Prospect of decreased Medicare reimbursements drives hospitals to find ways to keep patients from quickly returning. Technology will play an essential role, new report says.
Health IT Pros Face Salary Gap
(click image for larger view and for slideshow)
As hospitals tackle the issue of how to reduce their readmission rates, new research shows that health IT can play a key role in tracking patients after they've been discharged from hospitals, but more needs to be done to capture patient information and share it among caregivers, concludes a report from CSC Global Institute for Emerging Healthcare Practices.
Preventing Hospital Readmissions: The First Test Case for Continuity of Care, is a report that evaluates research on hospital readmissions, and examines the approaches successful hospitals have taken to reduce readmissions. The research suggests that while there is no one model that all hospitals can adopt that will magically decrease readmission rates, there is an opportunity to use electronic health records (EHRs) and other technology to support hospital discharge practices and procedures designed to follow patients more intensely after they've left the hospital.
The quest for hospitals to reduce readmission rates reflects both the desire to raise the quality of care, as well as the need to preserve reimbursement. Under the Patient Protection and Affordable Care Act, the federal government can withhold a portion of Medicare payments to hospitals that have excessive 30-day readmissions rates. Starting October 1, 2012, the maximum penalty will be worth 1% of a hospital's base Medicare reimbursement. In 2013, the penalty jumps to 2% of base Medicare reimbursements, then 3% the next year.
According to a report published Monday in Kaiser Health News, more than 2,000 hospitals will be penalized by the government starting in October. In total these hospitals will lose about $280 million in Medicare funds because many of their patients were readmitted to the same hospital that recently discharged them.
To avoid these penalties, hospitals are advised to include patient monitoring in post-discharge care plans to address any gaps in care--such as a patient forgetting to take medications or follow up with a physician--that may result in a patient's return to the hospital. Adopting an approach that continues to follow patients, the report said, "will only be possible with the assistance of health IT to accomplish communication and close loops."
While technology will be a significant driver in post-discharge care coordination, however, hospital CIOs and other IT managers face many challenges as they seek to integrate different technologies and manage information both within a hospital network and with organizations outside of a hospital system.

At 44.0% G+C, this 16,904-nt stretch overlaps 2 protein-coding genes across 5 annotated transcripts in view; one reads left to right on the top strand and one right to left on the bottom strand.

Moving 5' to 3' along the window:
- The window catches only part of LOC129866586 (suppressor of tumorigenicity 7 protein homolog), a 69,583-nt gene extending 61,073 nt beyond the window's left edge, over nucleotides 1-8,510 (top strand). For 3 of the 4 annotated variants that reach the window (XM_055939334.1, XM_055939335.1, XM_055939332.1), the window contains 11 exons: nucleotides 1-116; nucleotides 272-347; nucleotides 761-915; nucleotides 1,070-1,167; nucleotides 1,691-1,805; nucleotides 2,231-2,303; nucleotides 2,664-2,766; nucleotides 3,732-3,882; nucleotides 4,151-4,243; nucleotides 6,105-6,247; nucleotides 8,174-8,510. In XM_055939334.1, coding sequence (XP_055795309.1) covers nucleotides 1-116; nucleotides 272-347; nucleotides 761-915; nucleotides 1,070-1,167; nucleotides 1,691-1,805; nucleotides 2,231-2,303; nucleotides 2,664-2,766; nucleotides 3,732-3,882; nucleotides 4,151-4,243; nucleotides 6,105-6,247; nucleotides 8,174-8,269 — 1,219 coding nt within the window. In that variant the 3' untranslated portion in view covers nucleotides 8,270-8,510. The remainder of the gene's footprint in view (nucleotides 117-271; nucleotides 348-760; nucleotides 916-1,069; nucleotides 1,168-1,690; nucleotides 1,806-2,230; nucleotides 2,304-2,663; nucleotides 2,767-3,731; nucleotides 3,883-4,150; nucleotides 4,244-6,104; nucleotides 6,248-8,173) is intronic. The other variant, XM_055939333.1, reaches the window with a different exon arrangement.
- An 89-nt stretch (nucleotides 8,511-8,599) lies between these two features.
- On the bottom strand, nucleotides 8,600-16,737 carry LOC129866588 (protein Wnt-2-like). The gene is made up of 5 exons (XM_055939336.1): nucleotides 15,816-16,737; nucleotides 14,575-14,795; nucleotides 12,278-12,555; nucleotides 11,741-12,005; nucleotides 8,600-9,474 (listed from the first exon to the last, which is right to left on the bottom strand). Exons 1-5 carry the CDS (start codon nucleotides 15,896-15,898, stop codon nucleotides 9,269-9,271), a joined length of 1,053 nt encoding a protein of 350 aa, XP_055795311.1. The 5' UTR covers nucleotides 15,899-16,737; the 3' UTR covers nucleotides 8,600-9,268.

The report also suggests that an increasing volume of information related to the patient's condition and circumstance must be captured, which ranges from data on medication reconciliation, scheduling appointments for clinicians to visit patients, tracking the completion of transition milestones, and providing online access to up-to-date contact information for clinical partners.
According to Jane Metzger, the report's author, post-discharge procedures and protocols must address the transition risks, as well as the medical condition of each patient, and EHRs can help make this possible. For example, the EHR can help build the transition care plan that might include a follow-up phone call on the first day after hospital discharge to a pneumonia patient who is at high risk of readmission, or on the second day for a surgery patient to make sure there is no fever and the wound is healing.
While significant opportunities exist to reduce hospital readmissions, applying technology to support transitions in care is still in the early stages of development.
"We have not yet done a lot of work on enough extensions of the EHR, new enhancements to the technology, or possibly bridge applications that fit in between," Metzger said in an interview with InformationWeek Healthcare.
She added that many organizations are hampered because they have deployed different EHR systems across various departments within a hospital, which makes the task of integrating these systems more difficult. Metzger also said today many institutions depend on faxes, email, and phone calls to coordinate transitions in care, and noted that "unfortunately we are not at a point today where the EHR is going to do all this."
In the meantime, with the rapid adoption of EHRs and the advent of health information exchanges, healthcare providers can look forward to an advanced health IT infrastructure that will drive patient information to caregivers and help them improve their plans to coordinate transitions in care.
According to the report, "Meaningful use for HITECH will provide the critical foundation of much more complete patient information available in the EHR and the basic infrastructure for communicating with clinical partners through health information exchange."